Developing new skills requires a change management mentality. New skills must be practiced and reinforced over time, with continuous application. The more powerful and experiential the training with total immersion in the new skills, will result in new behaviors that are sustainable.
However, you must deal with inertia, which is resistance to change. Secondly you must contend with the temptation to resort to previous behaviors in the face of difficulty. Observation and experience reveal that in a crisis, if the new skills are not firmly embedded in the subconscious, we revert to previous behavior. We retreat to what is known, comfortable and firmly established. We may discard the new information, new practices for the comfortable behaviors of the past.
If change is not fully incorporated into your rote memory or natural rhythms, you may easily relapse. Therefore, it is important to have powerful implementation procedures that are rapidly reinforced repetition to replace the memorized subconscious behaviors.
Additionally, you must firmly believe in your people and adhere to your leadership pledge to their success. In the heat of battle, turmoil or a crisis, remember that your long-term effectiveness as a leader may hinge upon the following. Your ability to be steady, call while refusing to relapse and abandoning new programs and practices for the old way of doing things.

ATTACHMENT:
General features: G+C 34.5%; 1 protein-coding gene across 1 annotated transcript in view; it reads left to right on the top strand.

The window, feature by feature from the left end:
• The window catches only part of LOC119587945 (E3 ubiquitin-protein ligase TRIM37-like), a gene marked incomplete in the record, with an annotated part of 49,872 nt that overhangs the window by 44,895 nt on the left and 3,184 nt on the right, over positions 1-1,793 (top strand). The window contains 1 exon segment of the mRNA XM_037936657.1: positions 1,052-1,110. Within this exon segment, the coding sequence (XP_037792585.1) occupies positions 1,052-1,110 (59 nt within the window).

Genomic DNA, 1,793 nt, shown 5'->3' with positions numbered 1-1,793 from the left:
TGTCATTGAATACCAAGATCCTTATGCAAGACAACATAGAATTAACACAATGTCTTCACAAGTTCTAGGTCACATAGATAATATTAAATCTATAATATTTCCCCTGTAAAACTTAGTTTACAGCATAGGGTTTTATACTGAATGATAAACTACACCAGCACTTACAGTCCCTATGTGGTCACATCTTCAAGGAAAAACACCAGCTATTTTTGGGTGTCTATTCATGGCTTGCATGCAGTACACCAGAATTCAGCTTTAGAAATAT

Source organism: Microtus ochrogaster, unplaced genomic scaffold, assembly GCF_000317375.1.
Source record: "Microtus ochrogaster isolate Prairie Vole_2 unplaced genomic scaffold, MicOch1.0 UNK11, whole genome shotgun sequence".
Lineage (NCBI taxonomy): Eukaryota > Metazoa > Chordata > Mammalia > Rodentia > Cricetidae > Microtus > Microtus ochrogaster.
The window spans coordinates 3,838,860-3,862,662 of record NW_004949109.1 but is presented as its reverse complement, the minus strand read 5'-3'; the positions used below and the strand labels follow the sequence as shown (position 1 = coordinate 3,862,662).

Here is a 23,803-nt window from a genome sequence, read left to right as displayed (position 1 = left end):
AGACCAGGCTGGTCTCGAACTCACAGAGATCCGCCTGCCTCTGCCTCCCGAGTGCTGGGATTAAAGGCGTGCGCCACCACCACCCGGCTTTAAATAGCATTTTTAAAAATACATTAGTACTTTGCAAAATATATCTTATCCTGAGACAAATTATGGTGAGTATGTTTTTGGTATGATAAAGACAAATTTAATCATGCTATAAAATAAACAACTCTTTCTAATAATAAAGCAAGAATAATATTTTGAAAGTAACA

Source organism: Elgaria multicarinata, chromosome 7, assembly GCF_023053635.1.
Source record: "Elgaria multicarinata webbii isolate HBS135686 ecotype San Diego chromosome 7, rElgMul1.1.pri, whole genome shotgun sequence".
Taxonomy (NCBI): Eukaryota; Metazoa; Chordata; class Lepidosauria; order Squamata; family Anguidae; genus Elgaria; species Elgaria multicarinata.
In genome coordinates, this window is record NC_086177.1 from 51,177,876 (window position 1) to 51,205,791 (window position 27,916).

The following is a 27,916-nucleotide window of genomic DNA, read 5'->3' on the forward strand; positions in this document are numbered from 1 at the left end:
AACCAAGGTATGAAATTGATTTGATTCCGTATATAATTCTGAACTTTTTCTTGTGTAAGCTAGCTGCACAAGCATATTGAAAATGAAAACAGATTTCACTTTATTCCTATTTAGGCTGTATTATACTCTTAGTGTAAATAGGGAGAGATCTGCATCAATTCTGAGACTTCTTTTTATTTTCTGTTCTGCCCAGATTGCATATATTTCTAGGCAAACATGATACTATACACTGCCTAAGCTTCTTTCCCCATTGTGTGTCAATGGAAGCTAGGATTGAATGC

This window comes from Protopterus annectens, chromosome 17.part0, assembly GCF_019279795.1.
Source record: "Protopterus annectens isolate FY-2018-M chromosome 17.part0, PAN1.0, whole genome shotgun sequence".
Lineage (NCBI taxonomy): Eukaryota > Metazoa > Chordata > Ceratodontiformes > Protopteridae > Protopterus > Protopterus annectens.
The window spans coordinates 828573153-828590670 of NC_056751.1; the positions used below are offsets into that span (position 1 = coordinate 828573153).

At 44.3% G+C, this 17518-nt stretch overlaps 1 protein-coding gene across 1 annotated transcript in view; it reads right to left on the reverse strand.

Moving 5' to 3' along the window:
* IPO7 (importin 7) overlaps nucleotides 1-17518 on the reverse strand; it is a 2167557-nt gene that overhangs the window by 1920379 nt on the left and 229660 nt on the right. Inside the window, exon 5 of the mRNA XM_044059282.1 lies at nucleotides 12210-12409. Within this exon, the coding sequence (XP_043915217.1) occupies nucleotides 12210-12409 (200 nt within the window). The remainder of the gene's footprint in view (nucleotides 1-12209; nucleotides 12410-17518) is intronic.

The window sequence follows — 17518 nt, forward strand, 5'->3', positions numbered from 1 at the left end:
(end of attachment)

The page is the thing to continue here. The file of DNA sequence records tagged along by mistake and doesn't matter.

To value and respect you
For your accomplishments each year;
Reward your focus on the bottom line,
Elicit feedback and design
Improvements to work conditions
And ways to fight the competition.
To give clear goals, not good intentions;
Form tactics that defy convention
And set a course for the clients needs,
Sometimes at warp or breakneck speeds;
But always mindful as we advance
To keep egos intact and skills enhanced.
To value and respect you
For loyalty and candor,
For personal leadership modeled
When understaffed and at full throttle,
To praise you when change is prominent,
Receptive when stress is dominant;
And listen actively to your voice,
For you have freedoms,
You’re here by choice.
Copyright © 2013 Orlando Ceaser
Reprinted from Leadership Above the Rim
How do you demonstrate to others that you believe and trust them?
What new programs have you put in place to improve the climate in your workplace?
Think of behavior changes successfully implemented and what you did to make them work.
Give examples of old habits that you have successfully replaced.
What do you do to prevent yourself from relapsing into old habits? Give an example, personal or professional.
Review information on change management to strengthen the intellectual and logical justification for your new practices.
The element of surprise is a strong reason for reflex behavior. When you are caught off guard you may tend to relapse into old ways of thinking.
Anticipation will help you stay with your new skills and let the old habits stay in the past.